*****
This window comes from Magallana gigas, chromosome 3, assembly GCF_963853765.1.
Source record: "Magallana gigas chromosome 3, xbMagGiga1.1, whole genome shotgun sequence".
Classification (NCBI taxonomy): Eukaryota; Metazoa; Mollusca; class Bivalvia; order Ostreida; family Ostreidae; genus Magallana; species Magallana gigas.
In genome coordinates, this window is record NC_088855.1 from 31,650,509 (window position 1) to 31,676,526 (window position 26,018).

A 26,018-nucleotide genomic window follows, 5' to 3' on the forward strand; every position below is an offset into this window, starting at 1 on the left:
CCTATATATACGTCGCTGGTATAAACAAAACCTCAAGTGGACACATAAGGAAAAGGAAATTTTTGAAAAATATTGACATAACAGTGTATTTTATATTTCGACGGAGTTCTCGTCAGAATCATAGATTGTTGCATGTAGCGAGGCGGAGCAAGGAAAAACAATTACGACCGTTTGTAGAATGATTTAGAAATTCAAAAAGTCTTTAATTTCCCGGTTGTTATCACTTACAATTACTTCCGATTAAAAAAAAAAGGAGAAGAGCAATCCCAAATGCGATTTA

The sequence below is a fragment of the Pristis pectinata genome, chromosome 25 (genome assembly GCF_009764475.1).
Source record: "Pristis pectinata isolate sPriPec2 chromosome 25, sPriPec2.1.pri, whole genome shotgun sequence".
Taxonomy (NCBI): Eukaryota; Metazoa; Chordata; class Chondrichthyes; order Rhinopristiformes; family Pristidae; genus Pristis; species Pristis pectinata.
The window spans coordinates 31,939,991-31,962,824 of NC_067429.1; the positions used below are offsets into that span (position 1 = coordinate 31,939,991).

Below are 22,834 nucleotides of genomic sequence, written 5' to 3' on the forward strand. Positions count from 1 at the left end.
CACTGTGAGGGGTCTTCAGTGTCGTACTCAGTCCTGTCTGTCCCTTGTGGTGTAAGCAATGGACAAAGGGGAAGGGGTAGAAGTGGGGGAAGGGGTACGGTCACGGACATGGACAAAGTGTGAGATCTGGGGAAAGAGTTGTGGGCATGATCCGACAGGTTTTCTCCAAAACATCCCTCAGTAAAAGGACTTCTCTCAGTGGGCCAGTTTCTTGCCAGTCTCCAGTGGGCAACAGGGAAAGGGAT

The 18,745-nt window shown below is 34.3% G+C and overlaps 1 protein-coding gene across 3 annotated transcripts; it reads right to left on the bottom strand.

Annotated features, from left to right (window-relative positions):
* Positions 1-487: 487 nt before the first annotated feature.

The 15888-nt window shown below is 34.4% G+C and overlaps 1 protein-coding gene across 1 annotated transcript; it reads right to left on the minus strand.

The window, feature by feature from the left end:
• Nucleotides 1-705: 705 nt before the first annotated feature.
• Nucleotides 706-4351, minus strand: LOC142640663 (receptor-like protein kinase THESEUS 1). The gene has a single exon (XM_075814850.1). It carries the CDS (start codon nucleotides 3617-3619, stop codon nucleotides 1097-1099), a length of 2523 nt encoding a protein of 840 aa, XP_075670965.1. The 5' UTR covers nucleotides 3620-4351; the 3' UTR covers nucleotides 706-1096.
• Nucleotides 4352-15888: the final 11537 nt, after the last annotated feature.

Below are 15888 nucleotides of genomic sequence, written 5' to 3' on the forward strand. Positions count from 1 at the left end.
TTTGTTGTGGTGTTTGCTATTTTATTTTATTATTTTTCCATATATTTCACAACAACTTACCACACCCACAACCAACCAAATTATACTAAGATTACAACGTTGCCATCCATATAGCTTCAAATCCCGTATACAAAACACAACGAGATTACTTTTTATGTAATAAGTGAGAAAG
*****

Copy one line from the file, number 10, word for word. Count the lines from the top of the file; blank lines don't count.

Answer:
The window spans coordinates 31,939,991-31,962,824 of NC_067429.1; the positions used below are offsets into that span (position 1 = coordinate 31,939,991).